The blog is a view of life, science, politics and education from an engineering perspective. As engineers, we are taught to view the world objectively. We can hope, believe and calculate a particular outcome, but natural laws are inflexible and pay no heed to who we are or what we believe. We must approach the objective dispassionately, while compensating for our own distorted perceptions. Balance is also a key element; balancing between the ideal and the pragmatic, balancing cost and functionality, balancing analysis with action, etc.
Scheduling routine critical self-analysis is the foundation to objectivity. If we do not fully understand and compensate for our own failures, tendencies, habits and skewed thought processes, we will not see the world as it is. Without a regular critical self-analysis we will see the world as we are and then fall prey to self-delusion.
Failure is a great teacher. When failure is coupled with perseverance, it produces the fruit of patience and humility. An engineer, fresh out of engineering school is typically set up for failure early and often. The failure breaks the new engineer of any ideas of self-importance, arrogance and book smarts. Only then can the new engineer be formed and molded into a productive element in the industry.
An 18-year-old Milwaukee man, Sylvester Lewis, was charged on May 28th with three felony counts in the playground shooting that gravely wounded 10-year-old Sierra Guyton.
Sylvester Lewis was no stranger to the court system. He has 15 prior arrests.
At his last sentencing hearing on Jan. 30, 2013, for armed robbery, prosecutors recommended that he serve 18 months in custody followed by two years of extended supervision, according to a transcript. Under the law, the prosecutors could have recommended up to 5 and a half years of prison.
During the sentencing hearing, Lewis' attorney, Matt Ricci, downplayed Lewis' juvenile record. He told the court that Lewis had been abandoned by his mother and lived with his father, who was disabled by cancer. Lewis planned to go to Milwaukee Area Technical College, Ricci said, and study underwater welding.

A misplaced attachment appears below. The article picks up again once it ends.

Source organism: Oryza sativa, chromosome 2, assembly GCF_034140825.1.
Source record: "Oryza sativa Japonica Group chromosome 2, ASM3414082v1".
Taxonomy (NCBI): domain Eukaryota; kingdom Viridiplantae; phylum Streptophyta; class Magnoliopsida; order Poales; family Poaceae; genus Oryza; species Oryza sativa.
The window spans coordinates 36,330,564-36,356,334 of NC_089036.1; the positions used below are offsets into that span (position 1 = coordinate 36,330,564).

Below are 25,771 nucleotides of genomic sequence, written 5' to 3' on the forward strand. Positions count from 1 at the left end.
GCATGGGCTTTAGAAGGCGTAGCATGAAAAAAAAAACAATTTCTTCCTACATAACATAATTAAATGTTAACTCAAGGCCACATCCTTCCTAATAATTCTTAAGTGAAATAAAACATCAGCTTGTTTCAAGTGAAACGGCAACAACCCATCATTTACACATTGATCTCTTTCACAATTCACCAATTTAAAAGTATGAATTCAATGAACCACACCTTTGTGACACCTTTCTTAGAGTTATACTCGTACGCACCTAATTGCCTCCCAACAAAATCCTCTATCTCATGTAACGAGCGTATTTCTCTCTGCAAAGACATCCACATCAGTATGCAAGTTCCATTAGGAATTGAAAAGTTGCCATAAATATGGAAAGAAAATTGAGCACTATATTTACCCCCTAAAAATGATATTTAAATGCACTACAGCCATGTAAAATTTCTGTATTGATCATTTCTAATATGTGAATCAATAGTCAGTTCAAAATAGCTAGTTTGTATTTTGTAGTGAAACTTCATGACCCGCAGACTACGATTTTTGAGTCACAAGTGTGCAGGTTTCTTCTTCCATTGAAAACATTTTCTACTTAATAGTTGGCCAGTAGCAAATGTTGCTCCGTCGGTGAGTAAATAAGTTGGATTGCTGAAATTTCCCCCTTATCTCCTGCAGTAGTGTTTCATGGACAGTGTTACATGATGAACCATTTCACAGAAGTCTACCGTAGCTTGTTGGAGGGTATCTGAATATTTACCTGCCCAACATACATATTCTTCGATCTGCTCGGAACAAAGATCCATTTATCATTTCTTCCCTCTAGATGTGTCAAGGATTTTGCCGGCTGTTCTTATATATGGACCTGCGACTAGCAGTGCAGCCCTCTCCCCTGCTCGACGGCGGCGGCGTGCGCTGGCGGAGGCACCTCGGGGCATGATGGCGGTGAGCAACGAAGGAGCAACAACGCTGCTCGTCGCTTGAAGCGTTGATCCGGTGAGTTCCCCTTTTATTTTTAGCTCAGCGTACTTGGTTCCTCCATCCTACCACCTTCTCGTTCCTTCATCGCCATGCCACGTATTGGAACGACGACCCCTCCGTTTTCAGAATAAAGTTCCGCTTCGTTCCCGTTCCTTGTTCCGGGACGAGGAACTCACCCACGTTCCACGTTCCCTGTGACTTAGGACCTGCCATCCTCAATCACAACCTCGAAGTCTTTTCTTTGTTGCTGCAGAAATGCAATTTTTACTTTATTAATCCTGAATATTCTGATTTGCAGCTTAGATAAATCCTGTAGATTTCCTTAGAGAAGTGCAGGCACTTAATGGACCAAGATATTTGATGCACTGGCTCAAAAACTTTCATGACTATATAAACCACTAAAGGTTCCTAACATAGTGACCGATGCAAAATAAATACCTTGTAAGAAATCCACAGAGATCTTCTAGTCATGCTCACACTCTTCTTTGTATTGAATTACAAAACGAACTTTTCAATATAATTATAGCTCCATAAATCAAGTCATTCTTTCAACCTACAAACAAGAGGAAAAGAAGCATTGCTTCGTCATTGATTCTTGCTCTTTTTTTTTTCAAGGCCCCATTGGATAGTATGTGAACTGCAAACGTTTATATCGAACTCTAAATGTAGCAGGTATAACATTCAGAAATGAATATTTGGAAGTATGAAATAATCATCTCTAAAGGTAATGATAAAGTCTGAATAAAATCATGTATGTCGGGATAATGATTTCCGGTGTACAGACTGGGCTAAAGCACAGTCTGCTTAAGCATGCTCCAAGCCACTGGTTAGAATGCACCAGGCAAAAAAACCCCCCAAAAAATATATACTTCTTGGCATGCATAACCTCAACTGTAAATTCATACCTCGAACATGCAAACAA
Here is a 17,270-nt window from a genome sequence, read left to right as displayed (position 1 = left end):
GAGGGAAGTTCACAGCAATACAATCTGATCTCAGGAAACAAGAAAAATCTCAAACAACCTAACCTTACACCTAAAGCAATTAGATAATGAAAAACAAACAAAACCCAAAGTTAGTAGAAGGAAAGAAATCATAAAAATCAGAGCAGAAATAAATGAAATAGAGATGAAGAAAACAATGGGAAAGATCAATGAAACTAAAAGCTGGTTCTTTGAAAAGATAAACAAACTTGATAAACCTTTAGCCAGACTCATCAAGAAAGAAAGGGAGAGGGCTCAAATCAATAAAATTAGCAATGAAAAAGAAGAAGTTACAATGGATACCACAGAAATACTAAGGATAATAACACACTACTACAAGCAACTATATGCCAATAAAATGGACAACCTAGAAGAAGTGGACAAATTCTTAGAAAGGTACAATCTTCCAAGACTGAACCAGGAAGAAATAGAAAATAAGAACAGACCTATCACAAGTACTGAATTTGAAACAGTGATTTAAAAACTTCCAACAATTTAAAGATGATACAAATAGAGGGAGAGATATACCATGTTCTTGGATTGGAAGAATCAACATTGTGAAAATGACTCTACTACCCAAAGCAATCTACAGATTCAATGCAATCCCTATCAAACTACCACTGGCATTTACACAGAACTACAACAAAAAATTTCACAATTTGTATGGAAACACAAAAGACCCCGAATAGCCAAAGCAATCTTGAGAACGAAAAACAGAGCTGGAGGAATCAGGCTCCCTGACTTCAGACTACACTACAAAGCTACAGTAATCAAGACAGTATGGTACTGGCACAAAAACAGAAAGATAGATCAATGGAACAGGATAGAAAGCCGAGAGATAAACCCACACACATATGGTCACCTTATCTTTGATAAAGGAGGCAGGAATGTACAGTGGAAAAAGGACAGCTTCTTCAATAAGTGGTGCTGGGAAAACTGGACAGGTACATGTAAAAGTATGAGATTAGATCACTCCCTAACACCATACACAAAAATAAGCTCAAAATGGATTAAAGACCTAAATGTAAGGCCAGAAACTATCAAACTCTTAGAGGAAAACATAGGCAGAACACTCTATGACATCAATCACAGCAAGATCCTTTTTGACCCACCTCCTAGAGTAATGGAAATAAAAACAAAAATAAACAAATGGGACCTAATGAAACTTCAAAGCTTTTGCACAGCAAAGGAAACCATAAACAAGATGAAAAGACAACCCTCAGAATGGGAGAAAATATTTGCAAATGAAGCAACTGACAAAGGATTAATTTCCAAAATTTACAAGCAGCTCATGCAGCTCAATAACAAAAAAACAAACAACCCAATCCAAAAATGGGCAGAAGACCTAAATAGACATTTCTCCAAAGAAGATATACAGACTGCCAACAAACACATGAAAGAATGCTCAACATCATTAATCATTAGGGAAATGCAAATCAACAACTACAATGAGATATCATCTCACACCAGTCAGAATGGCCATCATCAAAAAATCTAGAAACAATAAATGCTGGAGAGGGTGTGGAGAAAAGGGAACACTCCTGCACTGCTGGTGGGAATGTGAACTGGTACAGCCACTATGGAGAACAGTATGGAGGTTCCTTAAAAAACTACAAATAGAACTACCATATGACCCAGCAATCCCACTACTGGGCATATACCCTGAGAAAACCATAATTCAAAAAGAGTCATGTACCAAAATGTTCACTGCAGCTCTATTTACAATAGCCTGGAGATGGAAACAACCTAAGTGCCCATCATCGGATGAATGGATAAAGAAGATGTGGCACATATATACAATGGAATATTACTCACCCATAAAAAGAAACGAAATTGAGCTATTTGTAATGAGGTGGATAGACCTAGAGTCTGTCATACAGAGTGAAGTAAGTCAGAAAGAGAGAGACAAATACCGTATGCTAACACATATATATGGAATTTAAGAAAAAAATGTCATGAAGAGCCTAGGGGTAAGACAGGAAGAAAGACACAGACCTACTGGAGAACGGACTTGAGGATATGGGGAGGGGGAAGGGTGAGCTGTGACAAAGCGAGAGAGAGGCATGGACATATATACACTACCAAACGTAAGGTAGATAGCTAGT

"He's not a dumb kid at all," Ricci told Milwaukee County Circuit Judge Jean DiMotto. "He's got a future."
DiMotto said she found dignity in cleaning hospital bathrooms when she was Lewis' age and that her two favorite days of the month were paydays.
"You'll really feel good about yourself when you begin earning money in a legal way," she said.
DiMotto gave Lewis a chance to avoid a year of jail time if he successfully completed three years of probation and told him she didn't want to see him in criminal court again.
Under the terms of probation and because of his numerous felony convictions, Lewis was not to be in possession of a firearm. Lewis was also commanded not to be seen in a criminal court again. Sylvester, after seeing the destructive nature of his actions and then arrested, convicted and commanded to adapt to the rules of civil society, was bound change his ways and fly right.
Well…despite all of the good intentions, encouragement, leniency and 15 chances, things did not end as planned.
Jean DiMotto and Matt Ricci are the problem. Sylvester Lewis has committed crimes in the past and will commit crimes in the future. How do I know this? He is a criminal. I expect an elephant to act like an elephant. If an elephant appeared before me in court on the charges of acting like an elephant, I have two options; 1) I could deny that it is an elephant and tell it to act like a bird and place it in an aviary or 2) acknowledge that it, indeed, is an elephant and place it on a nature reserve intended for elephants.
People like Jean DiMotto and Matt Ricci are insulting us by trying to convince us that we have a bird in front of us. We should not pay attention to the fact that the subject looks like an elephant, acts like an elephant and does things consistent of things that an elephant would do.
Now, we are shocked that an elephant is not adapting well to the aviary.
Likewise Sylvester Lewis is not adapting well to a civil society. He was commanded not to be in possession of a firearm. The court documents clearly state that it is unlawful for a felon to be in possession of a firearm, but yet somehow he had one. Perhaps with 15 more laws on the books, he may be persuaded not to possess a firearm.
I hold Jean DiMotto and Matt Ricci responsible for the shooting of Sierra Guyton. They can’t recognize people for who they are despite a mountain of evidence. The criminal incompetence of Jean DiMotto and Matt Ricci has not only destroyed a girl and her family, but has effectively destroyed the community. But a gun buy-back program at a local church should solve everything.